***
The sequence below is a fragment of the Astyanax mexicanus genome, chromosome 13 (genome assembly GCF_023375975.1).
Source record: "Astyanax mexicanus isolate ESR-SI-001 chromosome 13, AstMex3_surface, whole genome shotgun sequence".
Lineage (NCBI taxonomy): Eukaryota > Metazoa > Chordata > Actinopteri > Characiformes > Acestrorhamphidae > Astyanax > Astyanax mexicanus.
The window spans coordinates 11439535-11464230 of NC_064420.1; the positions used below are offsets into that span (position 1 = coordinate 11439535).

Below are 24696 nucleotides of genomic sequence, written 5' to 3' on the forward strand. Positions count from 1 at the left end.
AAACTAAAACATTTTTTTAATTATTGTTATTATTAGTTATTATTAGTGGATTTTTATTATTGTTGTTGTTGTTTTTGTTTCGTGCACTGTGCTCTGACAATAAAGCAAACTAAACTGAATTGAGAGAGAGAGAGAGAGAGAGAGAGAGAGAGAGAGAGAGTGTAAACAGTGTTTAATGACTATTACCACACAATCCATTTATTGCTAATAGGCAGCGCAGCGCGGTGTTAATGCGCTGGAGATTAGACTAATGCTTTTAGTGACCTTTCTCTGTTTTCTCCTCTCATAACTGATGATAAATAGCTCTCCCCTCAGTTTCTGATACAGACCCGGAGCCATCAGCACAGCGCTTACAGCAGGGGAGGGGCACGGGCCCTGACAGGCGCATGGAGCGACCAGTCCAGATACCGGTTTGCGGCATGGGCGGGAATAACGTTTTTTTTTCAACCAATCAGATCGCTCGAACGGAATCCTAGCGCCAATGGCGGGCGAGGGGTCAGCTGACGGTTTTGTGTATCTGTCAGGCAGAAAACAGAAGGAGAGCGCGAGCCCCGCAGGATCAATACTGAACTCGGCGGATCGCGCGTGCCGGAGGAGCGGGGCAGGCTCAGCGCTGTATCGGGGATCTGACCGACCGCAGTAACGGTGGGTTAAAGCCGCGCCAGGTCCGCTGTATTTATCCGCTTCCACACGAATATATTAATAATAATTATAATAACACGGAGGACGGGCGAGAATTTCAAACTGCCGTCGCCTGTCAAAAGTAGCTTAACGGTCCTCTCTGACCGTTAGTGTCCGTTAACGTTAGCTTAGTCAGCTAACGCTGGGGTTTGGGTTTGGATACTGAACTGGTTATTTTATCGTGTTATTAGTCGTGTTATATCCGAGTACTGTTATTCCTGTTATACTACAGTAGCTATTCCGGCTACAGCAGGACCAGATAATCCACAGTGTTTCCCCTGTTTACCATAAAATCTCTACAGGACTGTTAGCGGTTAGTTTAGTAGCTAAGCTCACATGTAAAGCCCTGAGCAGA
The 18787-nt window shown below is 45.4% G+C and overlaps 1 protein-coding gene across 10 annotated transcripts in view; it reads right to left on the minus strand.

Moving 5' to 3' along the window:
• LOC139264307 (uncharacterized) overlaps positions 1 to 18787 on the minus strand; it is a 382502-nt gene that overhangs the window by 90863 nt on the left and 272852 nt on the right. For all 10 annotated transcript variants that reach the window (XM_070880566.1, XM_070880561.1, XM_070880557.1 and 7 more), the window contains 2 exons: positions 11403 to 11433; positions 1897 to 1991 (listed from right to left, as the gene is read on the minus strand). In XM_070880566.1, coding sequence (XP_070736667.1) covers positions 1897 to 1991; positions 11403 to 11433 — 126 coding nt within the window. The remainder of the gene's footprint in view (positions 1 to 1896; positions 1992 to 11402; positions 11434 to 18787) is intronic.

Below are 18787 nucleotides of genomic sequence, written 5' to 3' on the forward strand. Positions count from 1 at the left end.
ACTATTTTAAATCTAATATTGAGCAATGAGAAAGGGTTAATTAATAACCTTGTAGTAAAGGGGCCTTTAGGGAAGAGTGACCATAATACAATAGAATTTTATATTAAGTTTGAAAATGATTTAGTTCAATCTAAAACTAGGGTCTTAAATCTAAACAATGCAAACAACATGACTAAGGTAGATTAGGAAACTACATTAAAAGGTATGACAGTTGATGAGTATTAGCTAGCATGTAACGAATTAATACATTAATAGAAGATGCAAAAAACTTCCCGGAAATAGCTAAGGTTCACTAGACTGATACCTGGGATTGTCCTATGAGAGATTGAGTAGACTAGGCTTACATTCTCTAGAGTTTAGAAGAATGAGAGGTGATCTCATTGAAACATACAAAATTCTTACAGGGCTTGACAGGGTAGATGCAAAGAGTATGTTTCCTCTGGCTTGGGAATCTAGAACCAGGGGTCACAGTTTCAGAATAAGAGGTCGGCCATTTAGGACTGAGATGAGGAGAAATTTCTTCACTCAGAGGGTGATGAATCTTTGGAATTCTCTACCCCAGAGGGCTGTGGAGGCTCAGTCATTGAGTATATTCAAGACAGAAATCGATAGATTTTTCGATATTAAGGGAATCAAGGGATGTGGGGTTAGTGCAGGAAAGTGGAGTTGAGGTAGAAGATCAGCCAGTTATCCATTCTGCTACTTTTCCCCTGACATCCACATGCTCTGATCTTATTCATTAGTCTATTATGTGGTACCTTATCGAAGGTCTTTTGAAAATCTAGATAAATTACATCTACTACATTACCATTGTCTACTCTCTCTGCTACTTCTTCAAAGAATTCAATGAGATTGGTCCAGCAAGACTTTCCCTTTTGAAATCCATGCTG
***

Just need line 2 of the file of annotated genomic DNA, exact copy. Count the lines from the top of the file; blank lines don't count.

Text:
Source record: "Astyanax mexicanus isolate ESR-SI-001 chromosome 13, AstMex3_surface, whole genome shotgun sequence".